The news that former deputy leader of Cope, Lynda Odendaal, has joined the ANC is as depressing to them as it was inevitable. It’s hard to imagine a political party which has managed to wrest so little advantage from the fortuitous gifts granted to it by the party in power.
With the ANC’s leader and the country’s president the subject of scandal after scandal, the alliance at loggerheads once again and the economy in poor shape, it might be easy to imagine an opposition party profiting from this disarray. But somehow Cope has contrived to miss almost every opportunity proffered. It is in such disarray itself that it somehow manages to make even the ANC look organised these days – an almost impossible feat.
Odendaal was the surprise new figure in Cope when the party was launched, the hope of a new and fresh political figure among a pantheon of comparatively well-known party hacks. Yet now she has followed the example of a pantheon of party hacks who have deserted their own parties for the ANC.
Odendaal said that during her hiatus she had taken time to study the political landscape and avoid the “stupid mistakes” of her early career, according to the Times. She makes it seem somehow difficult to understand something so blindingly obvious; that the ANC dominates the political scene, and being in the opposition is a complex, grinding and arduous affair. If she did not know that when she joined Cope, then the ANC truly has a political novice on its hands.
“I’m not politically naive anymore,” she said, a backhanded acknowledgement that she once was. It also says a lot about her now following the pragmatic road, her true feelings and convictions notwithstanding.
Yet the problems do not lie only with Odendaal. When she left Cope she said she was disillusioned at the uncertainty around Cope’s leadership. It’s significant that now, seven months later, that uncertainty has not abated. The internal struggle between supporters of Mosiuoa Lekota and Mvume Dandala still transfixes the party, making it seem a bit like a rabbit caught in the headlights.
Much of this failure must be lodged at Dandala’s door. Dandala’s credentials for leadership were strong, and he is no doubt a man of integrity, but he has not risen to the challenge organisationally or intellectually. Almost a year after the election, he remains almost unknown and has not managed to make any kind of impression on the ideas of politics, never mind forging a coherent philosophy for the party behind which supporters could rally.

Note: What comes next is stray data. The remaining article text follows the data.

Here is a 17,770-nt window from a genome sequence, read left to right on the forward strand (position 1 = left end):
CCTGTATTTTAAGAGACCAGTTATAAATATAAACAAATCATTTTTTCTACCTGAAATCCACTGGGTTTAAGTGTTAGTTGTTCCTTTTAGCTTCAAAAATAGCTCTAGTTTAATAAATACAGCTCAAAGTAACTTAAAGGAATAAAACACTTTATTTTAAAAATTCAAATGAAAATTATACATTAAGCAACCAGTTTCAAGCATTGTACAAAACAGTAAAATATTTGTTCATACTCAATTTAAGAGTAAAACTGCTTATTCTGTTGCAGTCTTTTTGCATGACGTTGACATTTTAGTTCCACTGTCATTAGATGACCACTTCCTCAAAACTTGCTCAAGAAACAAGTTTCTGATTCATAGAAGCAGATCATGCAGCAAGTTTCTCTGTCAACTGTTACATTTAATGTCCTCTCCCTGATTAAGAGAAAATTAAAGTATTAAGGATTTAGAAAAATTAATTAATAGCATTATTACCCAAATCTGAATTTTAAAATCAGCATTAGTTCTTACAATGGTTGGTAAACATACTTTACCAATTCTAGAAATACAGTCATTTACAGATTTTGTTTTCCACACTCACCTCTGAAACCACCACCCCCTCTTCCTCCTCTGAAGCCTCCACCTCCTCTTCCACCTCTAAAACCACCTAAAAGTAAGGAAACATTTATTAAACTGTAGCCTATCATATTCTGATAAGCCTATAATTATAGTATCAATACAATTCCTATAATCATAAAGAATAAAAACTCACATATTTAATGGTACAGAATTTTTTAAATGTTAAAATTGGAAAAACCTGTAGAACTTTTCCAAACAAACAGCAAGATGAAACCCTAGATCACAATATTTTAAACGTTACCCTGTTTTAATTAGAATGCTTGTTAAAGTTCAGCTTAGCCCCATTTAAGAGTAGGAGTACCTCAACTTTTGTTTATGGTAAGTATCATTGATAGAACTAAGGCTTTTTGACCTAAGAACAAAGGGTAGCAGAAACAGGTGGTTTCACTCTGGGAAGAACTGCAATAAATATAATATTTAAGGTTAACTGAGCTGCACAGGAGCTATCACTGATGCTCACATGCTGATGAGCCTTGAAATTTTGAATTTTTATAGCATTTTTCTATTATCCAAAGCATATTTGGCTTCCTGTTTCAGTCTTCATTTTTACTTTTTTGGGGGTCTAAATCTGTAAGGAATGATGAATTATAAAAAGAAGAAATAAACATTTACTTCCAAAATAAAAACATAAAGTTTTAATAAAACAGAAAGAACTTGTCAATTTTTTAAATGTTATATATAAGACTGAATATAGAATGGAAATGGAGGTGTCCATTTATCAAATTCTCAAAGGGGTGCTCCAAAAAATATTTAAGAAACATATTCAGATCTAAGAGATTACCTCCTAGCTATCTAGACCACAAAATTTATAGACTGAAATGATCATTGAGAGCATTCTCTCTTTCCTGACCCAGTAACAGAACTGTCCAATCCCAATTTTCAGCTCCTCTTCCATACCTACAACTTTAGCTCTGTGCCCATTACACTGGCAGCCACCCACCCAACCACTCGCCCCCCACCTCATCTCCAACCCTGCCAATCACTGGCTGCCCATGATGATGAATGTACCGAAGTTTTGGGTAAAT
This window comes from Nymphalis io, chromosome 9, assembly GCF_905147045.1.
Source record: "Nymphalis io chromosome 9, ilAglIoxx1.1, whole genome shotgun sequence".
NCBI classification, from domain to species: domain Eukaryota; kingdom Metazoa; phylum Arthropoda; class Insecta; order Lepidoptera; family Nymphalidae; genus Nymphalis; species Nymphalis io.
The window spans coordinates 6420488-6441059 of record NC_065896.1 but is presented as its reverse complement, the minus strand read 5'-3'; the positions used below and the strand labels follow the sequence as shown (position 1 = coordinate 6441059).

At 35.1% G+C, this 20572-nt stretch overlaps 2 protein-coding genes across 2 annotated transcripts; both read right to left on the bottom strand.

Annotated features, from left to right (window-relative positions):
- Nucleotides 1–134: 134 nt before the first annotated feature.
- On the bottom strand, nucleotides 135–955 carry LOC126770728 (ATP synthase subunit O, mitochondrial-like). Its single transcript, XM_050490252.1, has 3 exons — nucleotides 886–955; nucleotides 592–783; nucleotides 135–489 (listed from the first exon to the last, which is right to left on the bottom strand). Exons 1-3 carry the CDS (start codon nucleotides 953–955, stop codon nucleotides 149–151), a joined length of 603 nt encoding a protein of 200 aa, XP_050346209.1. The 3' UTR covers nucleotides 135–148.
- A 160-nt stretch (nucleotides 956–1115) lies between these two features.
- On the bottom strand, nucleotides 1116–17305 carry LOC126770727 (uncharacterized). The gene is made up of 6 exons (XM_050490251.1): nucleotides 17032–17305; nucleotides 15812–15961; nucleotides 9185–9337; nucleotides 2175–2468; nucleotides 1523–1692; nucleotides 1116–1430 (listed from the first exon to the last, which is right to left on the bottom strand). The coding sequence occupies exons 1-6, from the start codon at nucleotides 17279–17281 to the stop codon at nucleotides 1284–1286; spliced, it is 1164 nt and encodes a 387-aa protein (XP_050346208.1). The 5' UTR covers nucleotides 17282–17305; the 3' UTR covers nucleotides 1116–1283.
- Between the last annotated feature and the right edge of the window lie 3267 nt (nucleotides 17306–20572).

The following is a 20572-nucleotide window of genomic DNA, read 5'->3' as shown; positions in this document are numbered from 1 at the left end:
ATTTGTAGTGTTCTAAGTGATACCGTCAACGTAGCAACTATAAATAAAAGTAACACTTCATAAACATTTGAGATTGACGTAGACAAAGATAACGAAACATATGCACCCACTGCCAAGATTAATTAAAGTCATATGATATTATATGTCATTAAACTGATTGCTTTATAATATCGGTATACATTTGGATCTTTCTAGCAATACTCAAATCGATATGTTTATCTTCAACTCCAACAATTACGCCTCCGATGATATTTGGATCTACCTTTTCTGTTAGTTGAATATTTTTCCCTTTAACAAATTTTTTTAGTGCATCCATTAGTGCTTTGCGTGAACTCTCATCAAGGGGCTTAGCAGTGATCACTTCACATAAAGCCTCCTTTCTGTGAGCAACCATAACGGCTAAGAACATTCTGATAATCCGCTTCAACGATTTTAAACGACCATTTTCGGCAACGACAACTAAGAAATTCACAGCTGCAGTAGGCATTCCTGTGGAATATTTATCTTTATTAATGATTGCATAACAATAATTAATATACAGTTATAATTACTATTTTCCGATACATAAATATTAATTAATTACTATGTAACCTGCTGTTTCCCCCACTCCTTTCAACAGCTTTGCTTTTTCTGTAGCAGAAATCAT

Yet Lekota shares some of the blame too. If he thinks he should lead the party, he should have made his intentions known some time ago and let the organisation decide once and for all. Better to resolve the issue harshly but cleanly than to allow the party to slowly bleed to death as the ANC snipes away at its leadership base – and its former leadership base, as it happens.
Lekota may find that he ends up at the head of the organisation, but so many casualties will have been suffered that there will be no troops left to lead.
Odendaal’s jump constitutes another skirmish lost in that battle.
By Tim Cohen
Read more: Eyewitness News
Photo: Lynda Odendaal and Mosiuoa Lekota dance on stage after being elected leaders of Cope at its conference in Bloemfontein, December 16, 2008. REUTERS/Rian Horn
Are You A South AfriCAN or a South AfriCAN'T?
Maverick Insider is more than a reader revenue scheme. While not quite a "state of mind", it is a mindset: it's about believing that independent journalism makes a genuine difference to our country and it's about having the will to support that endeavour.
From the #GuptaLeaks into State Capture to the Scorpio exposés into SARS, Daily Maverick investigations have made an enormous impact on South Africa and it's political landscape. As we enter an election year, our mission to Defend Truth has never been more important. A free press is one of the essential lines of defence against election fraud; without it, national polls can turn very nasty, very quickly as we have seen recently in the Congo.
If you would like a practical, tangible way to make a difference in South Africa consider signing up to become a Maverick Insider. You choose how much to contribute and how often (monthly or annually) and in exchange, you will receive a host of awesome benefits. The greatest benefit of all (besides inner peace)? Making a real difference to a country that needs your support.
The Ying and Yang symbol predates Taoism by 700 years. It was a shield logo in ancient Rome.